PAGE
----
On December 22, PHH and the United States filed responses to the CFPB’s petition for rehearing en banc. Earlier this month, the DC Circuit invited the Solicitor General to file a response “expressing the views of the United States” and entered an order instructing the Solicitor General and PHH to file their responses no later than December 22.
On October 11, the DC Circuit ruled that the Bureau’s single-director leadership structure violates the Constitution’s separation of powers doctrine because the director can only be removed for cause. In its decision, the DC Circuit’s three-judge panel explained that the CFPB, which is led by Director Cordray, is unlike other independent federal agencies that are not accountable to the president because their leadership is comprised of multiple commissioners or board members. The panel remedied the constitutional defect by severing the removal-only-for-cause provision from the Dodd-Frank Act so that the CFPB Director would serve at the will of the president who may remove the Director at any time. The panel also rejected the Bureau’s novel interpretation of Section 8 of RESPA which departed from HUD’s prior interpretation. In addition, the court held that the Bureau’s attempt to apply its interpretation to PHH’s conduct that occurred before the Bureau ever issued its interpretation violated PHH’s due process rights.
The CFPB argued in its petition, that the three-judge panel’s ruling conflicts with US Supreme Court precedent and that the ruling should be reconsidered by the DC Circuit sitting en banc. The Bureau also questioned how the panel could conclude that an independent agency led by a multi-member commission is constitutional, but a single-director structure is not. Regarding the panel’s RESPA ruling, the Bureau argued that the court sitting en banc should review the decision but that the panel’s holding “is perhaps not worth of en banc review on its own.” It is worth noting that the Bureau did not ask the court to reconsider the panel’s ruling that statutes of limitations apply to CFPB administrative enforcement actions. We assume that by not challenging the panel’s decision, the Bureau has conceded the issue and will be subject to the same statute of limitations in administrative proceedings as would apply to the Bureau in a lawsuit filed in court.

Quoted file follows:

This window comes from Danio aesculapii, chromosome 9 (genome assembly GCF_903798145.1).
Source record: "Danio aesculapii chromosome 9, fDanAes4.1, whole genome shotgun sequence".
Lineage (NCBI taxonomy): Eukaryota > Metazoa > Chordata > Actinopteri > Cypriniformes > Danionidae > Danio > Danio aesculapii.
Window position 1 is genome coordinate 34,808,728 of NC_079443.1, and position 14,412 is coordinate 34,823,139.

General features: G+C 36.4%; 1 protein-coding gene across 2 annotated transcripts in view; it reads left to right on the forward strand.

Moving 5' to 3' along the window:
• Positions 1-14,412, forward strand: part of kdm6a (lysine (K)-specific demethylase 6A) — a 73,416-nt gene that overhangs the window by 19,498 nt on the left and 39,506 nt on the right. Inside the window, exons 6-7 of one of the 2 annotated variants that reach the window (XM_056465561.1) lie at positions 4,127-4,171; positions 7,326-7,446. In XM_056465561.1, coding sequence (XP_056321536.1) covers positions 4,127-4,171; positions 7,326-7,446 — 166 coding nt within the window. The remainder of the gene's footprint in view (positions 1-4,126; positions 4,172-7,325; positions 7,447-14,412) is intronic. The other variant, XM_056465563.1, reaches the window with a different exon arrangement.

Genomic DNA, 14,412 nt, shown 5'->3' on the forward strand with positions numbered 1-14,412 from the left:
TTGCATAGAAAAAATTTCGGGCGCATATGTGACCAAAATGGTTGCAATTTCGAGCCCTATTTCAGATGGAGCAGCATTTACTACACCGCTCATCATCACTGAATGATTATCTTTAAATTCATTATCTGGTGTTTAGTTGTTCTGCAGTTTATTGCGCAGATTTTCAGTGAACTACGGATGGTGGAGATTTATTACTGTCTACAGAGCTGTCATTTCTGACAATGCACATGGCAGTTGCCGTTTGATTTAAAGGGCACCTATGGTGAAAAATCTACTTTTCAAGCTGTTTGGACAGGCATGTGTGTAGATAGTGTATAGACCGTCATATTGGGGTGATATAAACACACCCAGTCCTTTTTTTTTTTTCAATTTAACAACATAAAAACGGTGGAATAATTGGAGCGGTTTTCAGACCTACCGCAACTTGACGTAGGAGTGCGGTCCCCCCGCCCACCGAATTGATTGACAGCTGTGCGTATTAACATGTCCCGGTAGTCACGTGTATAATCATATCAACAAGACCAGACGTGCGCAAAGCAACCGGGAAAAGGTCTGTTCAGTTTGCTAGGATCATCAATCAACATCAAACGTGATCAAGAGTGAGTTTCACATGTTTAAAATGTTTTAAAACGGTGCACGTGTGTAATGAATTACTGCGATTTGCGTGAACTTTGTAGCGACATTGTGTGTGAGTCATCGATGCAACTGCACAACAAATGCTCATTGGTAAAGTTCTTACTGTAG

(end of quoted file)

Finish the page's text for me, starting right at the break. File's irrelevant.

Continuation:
PHH alleges in its response, that the panel’s separation of powers holding is “rooted firmly in existing Supreme Court precedent and does not warrant further review.” PHH also argues that the panel correctly interpreted RESPA and that the panel’s holding is “plainly correct irrespective of the separation-of-powers ruling, and it presents no conflict of authority.” Lastly, PHH asserts that the panel’s holding regarding the Bureau’s attempt to apply its new RESPA interpretation to PHH retroactively makes “review of the RESPA issues all the more unwarranted.”
The Department of Justice filed its response on behalf of the United States, presenting arguments in support of the CFPB’s petition for rehearing en banc. The DOJ does not address the panel’s RESPA rulings and instead focuses its attention solely on “the panel’s separation-of-powers holding.” According to the DOJ, the panel’s opinion was “premised on its view that an agency with a single head poses a greater threat to individual liberty than an agency headed by a multi-member body that exercises the same powers.” The DOJ argues that relevant Supreme Court precedent does not squarely address a structure like the CFPB’s and that “the panel’s approach to resolving its constitutionality departs from the approach the Supreme Court has applied in resolving such separation-of-powers questions.”
Further, the DOJ argues that the panel should not have considered the constitutionality question at all because courts traditionally decline to make constitutional rulings if they can dispose of the case without doing so. The DOJ points out that “PHH sought only one form of relief in its petition for review: vacatur of the Board’s order against it.” The DOJ reasons that it was unnecessary to render a decision on the constitutionality issue, because the panel was able to conclude that the Bureau’s order should be vacated on grounds unrelated to separation of powers.
In addition to filing its response, PHH has filed a motion for leave to file a supplemental response to the petition for rehearing en banc. PHH argues that “the United States argues that this Court should grant the CFPB’s petition for rehearing en banc on several grounds that were not pressed in the CFPB’s petition, and with which PHH strongly disagrees.” Further, PHH mentions that the “United States government has now had two rounds of briefing and taken two separate positions in this Court in support of rehearing,” and that PHH is requesting an opportunity to be heard “on the United States’ newly expressed views” and to “address fully the Government’s 30 total pages of internally inconsistent arguments supporting rehearing en banc.”
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